Struggling to see the spiritual side of ‘Caravaggio’s’ Judith

Auctioneer Marc Labarbe and art expert Eric Turquin with the painting claimed to be by Italian master Caravaggio (AP)

An unnamed French family living near Toulouse have recently come across what may be a Caravaggio worth almost a hundred million pounds. The subject is Judith beheading Holofernes.

This is a pretty exciting story, and a perennial one too. You may remember that some years ago the Jesuits in Dublin suddenly discovered that the dark picture hanging in their refectory was in fact Caravaggio’s The Taking of Christ. The Jesuit streak of luck continued when experts identified a painting hanging in Campion Hall, in Oxford, as being by Michelangelo. Both these discoveries of lost or misattributed masterpieces beat anything that you might see on the Antiques Roadshow.

As for the Toulouse discovery, the plot thickens. The Guardian has an interesting article on the painting, which compares it to the other known version by Caravaggio that hangs in the Barberini gallery in Rome. The verdict of the Guardian’s art critic, Jonathan Jones, is that the Toulouse painting is a fake.

Why was the painting in an attic and ‘lost’ for so long? One expert, quoted in the Telegraph, has this to say: “This is not the sort of picture you would hang in your living room.” He has a point. The subject matter is violent, showing a young woman, attended by an older one, cutting off a man’s head with a sword.

Nevertheless, the subject of Judith and Holofernes is a hugely popular one in art. This article in the ever useful Wikipedia gives you an overview of the artists who have depicted it.

First of all, the subject is an innately dramatic one. Sometimes Judith is seen as holding the head of the decapitated Holofernes, and sometimes she is seen in the actual act of decapitating him. As she is accompanied by her maid, this gives the artist the chance to contrast a young beautiful woman with an older wrinkled one, as well as bring out the innate strangeness of depicting a young woman engaged in an act of terrible violence.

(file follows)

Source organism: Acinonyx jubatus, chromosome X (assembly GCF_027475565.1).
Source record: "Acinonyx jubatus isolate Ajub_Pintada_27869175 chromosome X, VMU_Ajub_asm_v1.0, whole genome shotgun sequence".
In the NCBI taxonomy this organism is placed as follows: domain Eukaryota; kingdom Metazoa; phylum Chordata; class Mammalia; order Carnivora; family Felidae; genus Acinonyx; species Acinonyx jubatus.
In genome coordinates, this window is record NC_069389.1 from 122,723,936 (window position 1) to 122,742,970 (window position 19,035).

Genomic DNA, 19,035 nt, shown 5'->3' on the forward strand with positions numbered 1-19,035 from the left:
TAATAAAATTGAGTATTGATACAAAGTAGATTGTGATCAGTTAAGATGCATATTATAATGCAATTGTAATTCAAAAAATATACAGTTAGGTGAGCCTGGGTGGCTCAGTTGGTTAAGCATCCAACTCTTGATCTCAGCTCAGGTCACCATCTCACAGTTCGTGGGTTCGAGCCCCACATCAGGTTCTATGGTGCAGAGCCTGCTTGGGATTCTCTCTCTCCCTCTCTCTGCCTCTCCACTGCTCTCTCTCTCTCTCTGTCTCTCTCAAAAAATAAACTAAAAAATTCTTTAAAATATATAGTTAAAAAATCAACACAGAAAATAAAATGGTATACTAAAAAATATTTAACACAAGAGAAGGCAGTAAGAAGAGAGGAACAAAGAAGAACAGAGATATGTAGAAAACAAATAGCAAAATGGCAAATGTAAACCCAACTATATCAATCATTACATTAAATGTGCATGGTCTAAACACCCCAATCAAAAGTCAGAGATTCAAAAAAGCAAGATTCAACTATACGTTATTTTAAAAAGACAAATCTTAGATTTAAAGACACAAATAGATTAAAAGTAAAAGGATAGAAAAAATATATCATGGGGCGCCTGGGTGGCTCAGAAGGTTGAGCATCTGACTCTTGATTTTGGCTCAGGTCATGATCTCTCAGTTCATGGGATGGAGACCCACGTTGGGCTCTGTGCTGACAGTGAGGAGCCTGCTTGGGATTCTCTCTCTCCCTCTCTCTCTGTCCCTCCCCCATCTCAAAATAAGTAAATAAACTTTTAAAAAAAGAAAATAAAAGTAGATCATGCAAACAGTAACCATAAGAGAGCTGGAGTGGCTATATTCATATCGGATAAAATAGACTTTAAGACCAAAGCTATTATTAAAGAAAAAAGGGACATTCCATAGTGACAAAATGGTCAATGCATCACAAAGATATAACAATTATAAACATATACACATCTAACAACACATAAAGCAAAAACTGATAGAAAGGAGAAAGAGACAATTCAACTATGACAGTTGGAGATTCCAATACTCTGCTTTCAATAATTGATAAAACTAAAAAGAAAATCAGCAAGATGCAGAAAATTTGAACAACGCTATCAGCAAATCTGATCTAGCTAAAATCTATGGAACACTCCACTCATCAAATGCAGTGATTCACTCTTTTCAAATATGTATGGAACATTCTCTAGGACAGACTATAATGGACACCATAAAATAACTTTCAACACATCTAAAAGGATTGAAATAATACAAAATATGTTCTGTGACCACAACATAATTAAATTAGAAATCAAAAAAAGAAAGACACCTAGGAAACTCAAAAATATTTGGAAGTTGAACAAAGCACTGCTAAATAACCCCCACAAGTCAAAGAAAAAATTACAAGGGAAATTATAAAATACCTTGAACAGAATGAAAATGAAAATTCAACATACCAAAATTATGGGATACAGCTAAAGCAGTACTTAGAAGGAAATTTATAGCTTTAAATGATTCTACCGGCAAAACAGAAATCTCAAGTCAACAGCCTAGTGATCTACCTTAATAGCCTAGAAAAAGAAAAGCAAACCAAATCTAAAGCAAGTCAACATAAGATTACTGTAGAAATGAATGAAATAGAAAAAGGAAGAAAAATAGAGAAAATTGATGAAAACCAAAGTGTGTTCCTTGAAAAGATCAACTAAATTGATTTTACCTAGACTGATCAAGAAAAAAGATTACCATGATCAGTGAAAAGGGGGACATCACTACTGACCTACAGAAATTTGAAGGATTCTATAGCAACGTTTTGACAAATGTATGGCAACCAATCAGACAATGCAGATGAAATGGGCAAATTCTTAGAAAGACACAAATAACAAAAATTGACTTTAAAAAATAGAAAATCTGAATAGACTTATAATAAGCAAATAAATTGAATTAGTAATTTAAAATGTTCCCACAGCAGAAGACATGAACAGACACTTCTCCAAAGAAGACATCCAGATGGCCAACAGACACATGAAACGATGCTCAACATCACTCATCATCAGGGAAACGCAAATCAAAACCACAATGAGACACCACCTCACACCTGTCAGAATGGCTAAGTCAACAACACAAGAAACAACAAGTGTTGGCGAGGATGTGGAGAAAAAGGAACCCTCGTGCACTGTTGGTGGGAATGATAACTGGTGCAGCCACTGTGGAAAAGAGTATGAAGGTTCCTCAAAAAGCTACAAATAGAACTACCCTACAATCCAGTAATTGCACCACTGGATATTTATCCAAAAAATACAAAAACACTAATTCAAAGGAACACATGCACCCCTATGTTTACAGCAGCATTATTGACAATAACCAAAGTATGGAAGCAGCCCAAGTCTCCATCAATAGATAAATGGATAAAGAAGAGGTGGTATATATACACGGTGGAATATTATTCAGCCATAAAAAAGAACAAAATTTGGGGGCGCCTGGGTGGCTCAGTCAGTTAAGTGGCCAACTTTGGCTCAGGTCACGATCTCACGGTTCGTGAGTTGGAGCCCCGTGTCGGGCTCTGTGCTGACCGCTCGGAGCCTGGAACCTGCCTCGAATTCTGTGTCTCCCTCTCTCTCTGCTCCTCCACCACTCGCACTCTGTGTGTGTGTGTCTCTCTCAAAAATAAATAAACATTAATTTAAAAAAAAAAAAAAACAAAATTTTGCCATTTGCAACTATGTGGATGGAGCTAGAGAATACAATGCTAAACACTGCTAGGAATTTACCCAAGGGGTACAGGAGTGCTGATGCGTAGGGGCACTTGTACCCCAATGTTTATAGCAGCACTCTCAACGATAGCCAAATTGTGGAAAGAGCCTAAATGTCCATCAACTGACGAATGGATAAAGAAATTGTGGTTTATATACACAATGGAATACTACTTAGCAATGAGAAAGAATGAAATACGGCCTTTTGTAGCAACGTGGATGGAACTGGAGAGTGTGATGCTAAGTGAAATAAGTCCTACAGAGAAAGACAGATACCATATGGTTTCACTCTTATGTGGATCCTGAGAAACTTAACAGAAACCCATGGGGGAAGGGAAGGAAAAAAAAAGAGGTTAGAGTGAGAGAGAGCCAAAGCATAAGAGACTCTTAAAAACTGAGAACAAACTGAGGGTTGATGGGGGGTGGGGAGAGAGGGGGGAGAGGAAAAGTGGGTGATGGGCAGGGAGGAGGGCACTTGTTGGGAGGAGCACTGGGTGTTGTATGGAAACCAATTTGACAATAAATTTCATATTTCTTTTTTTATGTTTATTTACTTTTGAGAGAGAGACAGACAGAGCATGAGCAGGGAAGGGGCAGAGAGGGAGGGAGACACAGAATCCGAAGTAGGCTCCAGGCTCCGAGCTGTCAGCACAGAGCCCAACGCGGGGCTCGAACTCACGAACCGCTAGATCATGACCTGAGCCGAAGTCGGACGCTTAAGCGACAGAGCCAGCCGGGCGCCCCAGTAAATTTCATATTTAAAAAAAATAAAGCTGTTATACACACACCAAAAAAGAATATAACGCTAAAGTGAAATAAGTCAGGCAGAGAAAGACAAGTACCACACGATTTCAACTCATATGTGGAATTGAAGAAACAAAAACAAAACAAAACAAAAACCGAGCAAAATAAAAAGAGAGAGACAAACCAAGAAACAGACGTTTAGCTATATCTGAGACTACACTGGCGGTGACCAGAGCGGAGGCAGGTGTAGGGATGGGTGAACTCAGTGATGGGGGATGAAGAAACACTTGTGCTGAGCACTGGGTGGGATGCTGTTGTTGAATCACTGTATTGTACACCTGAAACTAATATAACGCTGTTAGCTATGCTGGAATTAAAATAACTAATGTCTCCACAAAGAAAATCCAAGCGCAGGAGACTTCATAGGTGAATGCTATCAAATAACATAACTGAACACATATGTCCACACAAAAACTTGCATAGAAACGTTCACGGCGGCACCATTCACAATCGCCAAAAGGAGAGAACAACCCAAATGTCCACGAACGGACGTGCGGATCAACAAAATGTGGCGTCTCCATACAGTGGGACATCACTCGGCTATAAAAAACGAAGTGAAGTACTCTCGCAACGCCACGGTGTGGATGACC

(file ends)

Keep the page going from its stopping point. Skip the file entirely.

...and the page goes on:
But the drama of the scene obscures the fact that this is, ostensibly, a religious subject. Nowadays the Book of Judith is the only book of the Bible that is never read out in Church, although the Canticle of Judith, with which the book concludes, is used in the breviary. Thus few will be familiar with the story.

In essence it is this: Holofernes is a pagan general terrorising Israel. Judith is a widow who goes to Holofernes and gets him drunk after a feast in his tent, and then cuts his head off. Her name means “the Jewish woman”, and it is a clue to her other qualities: she is brave, resourceful, clever, and a saviour of her nation – thus utterly to be admired. In this she has a great deal in common with other ladies of the Old Testament such as Esther, who deals with the wicked Haman, and Jael, who nails Sisera’s head to the ground; and let us not forget Deborah, the female Judge who leads the people of Israel into battle against their foes.

These four Old Testament heroines are sometimes depicted in the pendentives of church domes: the Cathedral of Gozo is one example of this. Esther and Judith have books of their own in the Old Testament. Jael and Deborah can be found in the fourth and fifth chapter of the Book of Judges. Deborah, like Judith, has a canticle, which is generally supposed to be one of the very oldest parts of the Bible.

Deborah was certainly a historical figure, scholars say. But there is good evidence that the story of Judith, like that of Esther, contains at best only a nugget of truth buried under a great deal of non-historical elaboration. But the point of all the stories is clear: the defence of God’s people is to be praised. Though another point immediately follows this: Judith’s actions are not the sort that anyone would condone today. The heroism of Judith emerges from an age very different to our own, a time when Israel was a nation whose very existence was in the balance, threatened by enemies on all sides, and resolved to defend itself by whatever means necessary.

That situation holds today in the Middle East, just as the genocide that Haman plans, and which Esther defeats, also has modern resonances. But for the people of Caravaggio’s time, was the depiction of Judith in any sense a matter of religion, or were the Scriptures simply a source for a piquant story? I confess that I find it very hard to see anything spiritual in either of the Caravaggio paintings, the Barberini gallery one, or the “new” one, and I probably would not want either hanging in my living room. As illustrations of human drama, they are compelling; as religious subjects, they remind us that the world of the Old Testament is very different to our own.